(τὰ Πυρηναῖα ὄρη
, Ptol. 1.15.2
; Strab. ii. p.71
, iii. p. 161, &c.; Plb. 3.34
), called also Pyrenaeus Mons (Mela, 2.5; Plin. Nat. 3.3. s. 4
, &c.), Pyrenaeus Saltus (Liv. 21.23
, &c.; Plin. Nat. 4.19. s. 33
), Pyrenaeum Jugum (Mela, 3.1), and M. Pyrene (Πυρήνη, Strab. ii. p.160
, &c.; Sil. Ital. 3.417
; Aus. Ep.
25.51), the lofty chain of mountains which divides Spain from Gaul.
It was fabled to derive its name from the Greek word πῦρ, fire,
from a great conflagration which, through the neglect of some shepherds, destroyed its woods, and melted the ore of its mines, so that the brooks ran with molten silver. (Strab. iii. p.147
; Diod. 5.25
; Arist. Mir. Ausc.
88; Sen. Q. N.
1.) Silius Italicus (l.c.
) derives its name from Pyrene, a daughter of the king of the Bebryces; but its true etymology is probably from the Celtic word byrin
signifying a mountain. (Cf. Astruc. Mém. de l'Hist. Nat. de Languedoc,
3.2.) Herodotus seems to have had some obscure intelligence respecting the Pyrenees, as he mentions (2.33), a place called Pyrene, near which the Ister had its source. Strabo (iii. pp. 137, 161) erroneously describes the chain as running from S. to N.; but its true direction, namely, from SE. to NW., is given by Pliny (4.20. s. 34
), and Marcian (Heracl.
According to Diodorus (5.35
) it is 3000 stadia in length; according to Justin (44.1
) 600 Roman miles.
After the Alps, and the mountains of Sarmatia, the Pyrenees were esteemed the highest mountains in Europe (Agathem. 2.9, p. 47; Eustath. ad Dionys.
338; Diod. l.c.
), whence they are sometimes described by the poets as covered with eternal snow. (Lucan 4.84
, seq.) On the side of Gaul they are steep, rugged, and bare; whilst on the Spanish side they descend gradually to the plain, are thickly wooded, and intersected with delicious valleys. (Strab. iii. p.161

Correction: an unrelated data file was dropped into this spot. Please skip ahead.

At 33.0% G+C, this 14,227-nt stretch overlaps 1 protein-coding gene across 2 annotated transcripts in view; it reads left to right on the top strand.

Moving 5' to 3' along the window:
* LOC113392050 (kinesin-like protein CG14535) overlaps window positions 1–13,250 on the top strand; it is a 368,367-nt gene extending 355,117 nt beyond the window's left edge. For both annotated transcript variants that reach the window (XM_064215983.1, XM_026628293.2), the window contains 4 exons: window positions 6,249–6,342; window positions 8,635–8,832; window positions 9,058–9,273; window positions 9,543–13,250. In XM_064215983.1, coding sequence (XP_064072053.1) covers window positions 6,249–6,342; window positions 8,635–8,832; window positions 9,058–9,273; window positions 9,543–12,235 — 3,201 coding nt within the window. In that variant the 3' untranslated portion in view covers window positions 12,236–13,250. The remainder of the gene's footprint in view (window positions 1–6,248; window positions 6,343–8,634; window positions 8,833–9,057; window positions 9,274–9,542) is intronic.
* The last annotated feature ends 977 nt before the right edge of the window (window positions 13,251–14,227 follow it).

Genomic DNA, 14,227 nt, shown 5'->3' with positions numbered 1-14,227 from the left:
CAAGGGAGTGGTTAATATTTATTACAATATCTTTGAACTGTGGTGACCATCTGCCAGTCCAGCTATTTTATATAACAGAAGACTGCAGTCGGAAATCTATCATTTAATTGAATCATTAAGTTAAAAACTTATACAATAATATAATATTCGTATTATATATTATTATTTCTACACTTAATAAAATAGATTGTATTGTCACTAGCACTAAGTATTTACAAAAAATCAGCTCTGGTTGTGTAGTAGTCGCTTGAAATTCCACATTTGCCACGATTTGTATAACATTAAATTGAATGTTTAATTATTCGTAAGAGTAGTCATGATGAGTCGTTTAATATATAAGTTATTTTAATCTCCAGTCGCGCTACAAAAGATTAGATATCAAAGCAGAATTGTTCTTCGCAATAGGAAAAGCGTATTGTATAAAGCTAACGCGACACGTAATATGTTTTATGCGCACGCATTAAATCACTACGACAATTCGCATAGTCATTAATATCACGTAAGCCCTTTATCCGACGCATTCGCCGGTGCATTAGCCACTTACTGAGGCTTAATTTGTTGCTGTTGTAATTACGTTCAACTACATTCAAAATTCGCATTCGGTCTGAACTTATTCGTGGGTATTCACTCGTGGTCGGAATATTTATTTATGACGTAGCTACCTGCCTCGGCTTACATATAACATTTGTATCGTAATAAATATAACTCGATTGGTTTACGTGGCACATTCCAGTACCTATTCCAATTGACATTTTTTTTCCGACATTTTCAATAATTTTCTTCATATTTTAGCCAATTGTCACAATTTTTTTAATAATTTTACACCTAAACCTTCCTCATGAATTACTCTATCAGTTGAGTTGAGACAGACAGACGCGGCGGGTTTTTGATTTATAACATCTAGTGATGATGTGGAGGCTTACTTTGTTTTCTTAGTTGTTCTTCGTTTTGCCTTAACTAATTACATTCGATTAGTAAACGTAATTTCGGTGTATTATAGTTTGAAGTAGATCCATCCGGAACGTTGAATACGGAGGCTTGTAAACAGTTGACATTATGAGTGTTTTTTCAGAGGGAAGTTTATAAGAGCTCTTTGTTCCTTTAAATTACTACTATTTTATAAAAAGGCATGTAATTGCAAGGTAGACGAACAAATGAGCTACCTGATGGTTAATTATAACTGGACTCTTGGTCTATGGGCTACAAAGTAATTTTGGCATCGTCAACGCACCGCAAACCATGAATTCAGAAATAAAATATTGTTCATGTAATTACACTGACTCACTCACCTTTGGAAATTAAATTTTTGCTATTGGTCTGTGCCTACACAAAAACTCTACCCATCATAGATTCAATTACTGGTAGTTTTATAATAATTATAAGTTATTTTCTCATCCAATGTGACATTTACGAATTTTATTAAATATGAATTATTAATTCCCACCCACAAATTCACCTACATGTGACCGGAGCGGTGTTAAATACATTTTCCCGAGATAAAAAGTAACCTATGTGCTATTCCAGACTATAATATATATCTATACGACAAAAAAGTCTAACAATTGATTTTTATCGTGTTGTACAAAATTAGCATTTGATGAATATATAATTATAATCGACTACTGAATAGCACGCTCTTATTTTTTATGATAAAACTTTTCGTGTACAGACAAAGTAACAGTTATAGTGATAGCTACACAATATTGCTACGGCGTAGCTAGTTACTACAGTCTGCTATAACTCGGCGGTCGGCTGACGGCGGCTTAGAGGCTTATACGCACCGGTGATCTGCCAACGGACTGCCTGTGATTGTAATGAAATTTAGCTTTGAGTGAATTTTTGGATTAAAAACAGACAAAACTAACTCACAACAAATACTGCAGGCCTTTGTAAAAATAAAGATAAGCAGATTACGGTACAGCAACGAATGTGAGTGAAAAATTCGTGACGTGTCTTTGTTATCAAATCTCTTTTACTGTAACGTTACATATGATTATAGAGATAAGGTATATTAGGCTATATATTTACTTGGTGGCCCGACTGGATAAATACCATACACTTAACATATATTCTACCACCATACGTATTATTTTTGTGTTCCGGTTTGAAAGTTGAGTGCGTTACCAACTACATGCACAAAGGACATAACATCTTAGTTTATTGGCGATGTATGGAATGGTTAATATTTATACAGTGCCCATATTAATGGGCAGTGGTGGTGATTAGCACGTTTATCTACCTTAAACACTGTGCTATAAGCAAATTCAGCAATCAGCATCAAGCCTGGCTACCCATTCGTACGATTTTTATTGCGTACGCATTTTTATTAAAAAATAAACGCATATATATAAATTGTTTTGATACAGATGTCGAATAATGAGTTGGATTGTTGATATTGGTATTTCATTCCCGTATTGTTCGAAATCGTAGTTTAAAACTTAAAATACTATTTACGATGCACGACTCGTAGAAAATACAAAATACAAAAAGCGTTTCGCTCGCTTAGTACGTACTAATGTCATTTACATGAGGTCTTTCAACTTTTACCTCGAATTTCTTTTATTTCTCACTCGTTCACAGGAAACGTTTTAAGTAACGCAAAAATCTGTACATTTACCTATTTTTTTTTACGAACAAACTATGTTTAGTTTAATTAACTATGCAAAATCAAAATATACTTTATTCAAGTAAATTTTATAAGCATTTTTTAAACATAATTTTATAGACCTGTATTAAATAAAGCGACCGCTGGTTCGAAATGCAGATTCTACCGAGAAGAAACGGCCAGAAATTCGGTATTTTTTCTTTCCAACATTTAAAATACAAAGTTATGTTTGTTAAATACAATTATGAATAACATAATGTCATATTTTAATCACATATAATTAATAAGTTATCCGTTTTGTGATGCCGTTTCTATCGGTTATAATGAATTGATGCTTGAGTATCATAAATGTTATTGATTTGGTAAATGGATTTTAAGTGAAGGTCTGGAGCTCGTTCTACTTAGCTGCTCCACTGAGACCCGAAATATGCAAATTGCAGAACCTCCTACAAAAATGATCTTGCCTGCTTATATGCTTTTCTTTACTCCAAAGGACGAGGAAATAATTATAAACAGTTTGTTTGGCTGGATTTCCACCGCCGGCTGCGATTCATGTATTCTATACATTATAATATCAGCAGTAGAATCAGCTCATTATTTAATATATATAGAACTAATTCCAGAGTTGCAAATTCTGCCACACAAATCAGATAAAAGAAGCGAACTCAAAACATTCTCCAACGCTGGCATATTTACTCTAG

.) Their western prolongation along the Mare Cantabricum, was called “Saltus Vasconum,” which derived its name from the Vascones, who dwelt there. (Plin. Nat. 4.20. s. 34
This portion now bears the names of Sierra de Orcamo, S. de Augana
and S. Sejos.
Still farther W. was Mons Vinnius or Vindius (Οὐίνδιον ὄρος, Ptol. 7.1.21
; Flor. 4.12
), which formed the boundary between the Cantabri and Astures. The Pyrenees form several promontories, both in the Mediterranean sea and the Atlantic ocean. (Strab. ii. p.120
, iii. p. 160, iv. p. 176, &c.; Mela, 2.5; Sil. It. 3.417, seq.) They were rich in mines of gold, silver, iron and lead (Strab. iii. p.146
; Plin. l.c.
), and contained extensive forests, as well as the sources of the Garumna, the Iberus, and a number of smaller rivers. (Strab. l.c.,
and iv. p 182.) Only three roads over them were known to the Romans; the most westerly, by Carasae (now Garis
), not far from the coast of the Cantabrian sea, and which doubtless was the still practicable route over the Bidasoa by Fuenterabia
; the most easterly, which was also the most frequented, and is still used, near the coast of the Mediterranean by Juncaria (now Junquera
); and one which lay between these two, leading from Caesaraugusta to Benearnum (now Barege
). (Itin. Ant.
pp. 390, 452, 455; Strab. iii. p.160
; Liv. 21.23
, &c.) Respecting the present condition of the Pyrenees, the reader may consult Miñano, Diccionario,
vii. p. 38, seq.; Huber, Skizzen aus Spanien,
Gött. 1833; and Ford, Handbook of Spain,
p. 579, seq. From the last authority, it will be perceived, that the character of the Gallic and Spanish sides has been somewhat reversed since the days of Strabo; and that, while “the French slope is full of summer watering-places and sensual, the Spanish side is rude, savage, and Iberian, the lair of the smuggler and wild bird and beast.”